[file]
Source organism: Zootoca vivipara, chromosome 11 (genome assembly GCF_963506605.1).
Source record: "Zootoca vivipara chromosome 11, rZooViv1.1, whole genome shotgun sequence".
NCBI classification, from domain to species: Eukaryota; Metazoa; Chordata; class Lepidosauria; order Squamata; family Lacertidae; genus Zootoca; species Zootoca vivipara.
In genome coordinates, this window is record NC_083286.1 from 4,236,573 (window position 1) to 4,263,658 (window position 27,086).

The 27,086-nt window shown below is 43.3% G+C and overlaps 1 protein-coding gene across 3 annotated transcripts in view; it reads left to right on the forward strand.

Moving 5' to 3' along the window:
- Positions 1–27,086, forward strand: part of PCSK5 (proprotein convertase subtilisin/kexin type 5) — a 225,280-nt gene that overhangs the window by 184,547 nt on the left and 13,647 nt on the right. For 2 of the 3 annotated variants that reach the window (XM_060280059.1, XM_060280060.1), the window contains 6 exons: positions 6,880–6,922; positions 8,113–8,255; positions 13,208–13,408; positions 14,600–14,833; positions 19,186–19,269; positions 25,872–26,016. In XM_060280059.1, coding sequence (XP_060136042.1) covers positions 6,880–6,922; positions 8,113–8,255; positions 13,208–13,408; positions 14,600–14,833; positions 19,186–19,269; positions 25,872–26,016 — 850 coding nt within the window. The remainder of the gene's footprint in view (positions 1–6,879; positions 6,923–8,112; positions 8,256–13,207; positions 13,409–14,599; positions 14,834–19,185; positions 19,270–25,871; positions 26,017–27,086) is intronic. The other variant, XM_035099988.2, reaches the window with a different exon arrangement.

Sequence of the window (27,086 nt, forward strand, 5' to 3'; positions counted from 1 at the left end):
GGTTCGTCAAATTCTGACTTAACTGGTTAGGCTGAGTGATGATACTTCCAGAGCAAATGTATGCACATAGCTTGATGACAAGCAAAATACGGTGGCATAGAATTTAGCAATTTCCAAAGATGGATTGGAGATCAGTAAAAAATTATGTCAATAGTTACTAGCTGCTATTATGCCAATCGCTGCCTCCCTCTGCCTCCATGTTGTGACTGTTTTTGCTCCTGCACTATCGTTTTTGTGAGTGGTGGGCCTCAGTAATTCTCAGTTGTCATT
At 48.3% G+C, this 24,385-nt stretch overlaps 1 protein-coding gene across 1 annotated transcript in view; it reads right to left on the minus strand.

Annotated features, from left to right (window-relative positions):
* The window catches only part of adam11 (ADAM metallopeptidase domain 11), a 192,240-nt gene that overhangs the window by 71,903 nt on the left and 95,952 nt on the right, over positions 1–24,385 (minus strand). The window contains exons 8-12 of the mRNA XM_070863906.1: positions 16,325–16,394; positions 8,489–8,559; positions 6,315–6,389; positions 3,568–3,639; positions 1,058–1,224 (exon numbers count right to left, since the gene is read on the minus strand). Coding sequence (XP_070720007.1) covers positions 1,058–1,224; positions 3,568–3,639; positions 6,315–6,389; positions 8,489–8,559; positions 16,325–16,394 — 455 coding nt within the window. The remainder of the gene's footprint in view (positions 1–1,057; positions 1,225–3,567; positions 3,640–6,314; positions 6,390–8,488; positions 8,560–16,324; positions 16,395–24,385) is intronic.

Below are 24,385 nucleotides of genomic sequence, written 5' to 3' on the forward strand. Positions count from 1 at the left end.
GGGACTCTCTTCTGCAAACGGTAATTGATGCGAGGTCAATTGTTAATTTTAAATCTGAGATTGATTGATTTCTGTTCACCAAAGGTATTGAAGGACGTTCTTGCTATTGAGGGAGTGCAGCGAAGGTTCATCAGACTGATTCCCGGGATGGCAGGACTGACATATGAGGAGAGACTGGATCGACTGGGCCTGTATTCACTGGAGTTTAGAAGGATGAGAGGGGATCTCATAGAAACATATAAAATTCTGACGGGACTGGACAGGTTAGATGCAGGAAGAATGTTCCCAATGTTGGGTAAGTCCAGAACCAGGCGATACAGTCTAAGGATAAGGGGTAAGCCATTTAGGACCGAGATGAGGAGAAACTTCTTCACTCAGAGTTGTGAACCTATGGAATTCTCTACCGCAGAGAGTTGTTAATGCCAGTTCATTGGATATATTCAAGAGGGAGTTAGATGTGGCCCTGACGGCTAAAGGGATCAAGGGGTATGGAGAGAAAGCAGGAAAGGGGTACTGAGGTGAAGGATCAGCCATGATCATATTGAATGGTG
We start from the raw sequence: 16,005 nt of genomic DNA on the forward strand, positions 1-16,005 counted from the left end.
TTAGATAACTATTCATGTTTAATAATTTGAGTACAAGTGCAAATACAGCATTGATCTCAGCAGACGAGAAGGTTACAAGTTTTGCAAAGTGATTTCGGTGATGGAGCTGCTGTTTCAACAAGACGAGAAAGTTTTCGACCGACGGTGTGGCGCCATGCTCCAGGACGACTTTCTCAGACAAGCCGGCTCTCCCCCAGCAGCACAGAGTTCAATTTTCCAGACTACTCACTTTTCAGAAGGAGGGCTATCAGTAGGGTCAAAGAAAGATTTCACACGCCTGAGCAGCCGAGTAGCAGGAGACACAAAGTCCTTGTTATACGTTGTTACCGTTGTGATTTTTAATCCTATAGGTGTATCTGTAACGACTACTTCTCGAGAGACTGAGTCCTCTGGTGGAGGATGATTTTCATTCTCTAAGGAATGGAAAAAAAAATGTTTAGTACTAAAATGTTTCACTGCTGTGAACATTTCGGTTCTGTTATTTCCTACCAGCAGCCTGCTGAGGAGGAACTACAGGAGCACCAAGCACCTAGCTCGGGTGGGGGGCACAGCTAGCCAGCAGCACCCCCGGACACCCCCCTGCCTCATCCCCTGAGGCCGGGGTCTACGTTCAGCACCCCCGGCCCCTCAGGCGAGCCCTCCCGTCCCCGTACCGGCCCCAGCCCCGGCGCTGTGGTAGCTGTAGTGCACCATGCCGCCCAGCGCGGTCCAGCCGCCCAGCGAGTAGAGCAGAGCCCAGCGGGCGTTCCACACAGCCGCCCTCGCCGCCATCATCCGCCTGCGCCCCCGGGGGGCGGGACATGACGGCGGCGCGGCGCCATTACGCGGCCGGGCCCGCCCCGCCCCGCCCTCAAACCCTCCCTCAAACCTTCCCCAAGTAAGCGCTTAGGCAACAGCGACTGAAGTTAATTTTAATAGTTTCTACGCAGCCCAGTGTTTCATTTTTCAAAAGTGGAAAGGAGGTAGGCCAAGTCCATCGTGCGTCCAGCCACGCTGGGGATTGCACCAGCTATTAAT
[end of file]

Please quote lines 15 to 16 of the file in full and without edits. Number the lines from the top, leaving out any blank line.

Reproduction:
We start from the raw sequence: 16,005 nt of genomic DNA on the forward strand, positions 1-16,005 counted from the left end.
TTAGATAACTATTCATGTTTAATAATTTGAGTACAAGTGCAAATACAGCATTGATCTCAGCAGACGAGAAGGTTACAAGTTTTGCAAAGTGATTTCGGTGATGGAGCTGCTGTTTCAACAAGACGAGAAAGTTTTCGACCGACGGTGTGGCGCCATGCTCCAGGACGACTTTCTCAGACAAGCCGGCTCTCCCCCAGCAGCACAGAGTTCAATTTTCCAGACTACTCACTTTTCAGAAGGAGGGCTATCAGTAGGGTCAAAGAAAGATTTCACACGCCTGAGCAGCCGAGTAGCAGGAGACACAAAGTCCTTGTTATACGTTGTTACCGTTGTGATTTTTAATCCTATAGGTGTATCTGTAACGACTACTTCTCGAGAGACTGAGTCCTCTGGTGGAGGATGATTTTCATTCTCTAAGGAATGGAAAAAAAAATGTTTAGTACTAAAATGTTTCACTGCTGTGAACATTTCGGTTCTGTTATTTCCTACCAGCAGCCTGCTGAGGAGGAACTACAGGAGCACCAAGCACCTAGCTCGGGTGGGGGGCACAGCTAGCCAGCAGCACCCCCGGACACCCCCCTGCCTCATCCCCTGAGGCCGGGGTCTACGTTCAGCACCCCCGGCCCCTCAGGCGAGCCCTCCCGTCCCCGTACCGGCCCCAGCCCCGGCGCTGTGGTAGCTGTAGTGCACCATGCCGCCCAGCGCGGTCCAGCCGCCCAGCGAGTAGAGCAGAGCCCAGCGGGCGTTCCACACAGCCGCCCTCGCCGCCATCATCCGCCTGCGCCCCCGGGGGGCGGGACATGACGGCGGCGCGGCGCCATTACGCGGCCGGGCCCGCCCCGCCCCGCCCTCAAACCCTCCCTCAAACCTTCCCCAAGTAAGCGCTTAGGCAACAGCGACTGAAGTTAATTTTAATAGTTTCTACGCAGCCCAGTGTTTCATTTTTCAAAAGTGGAAAGGAGGTAGGCCAAGTCCATCGTGCGTCCAGCCACGCTGGGGATTGCACCAGCTATTAAT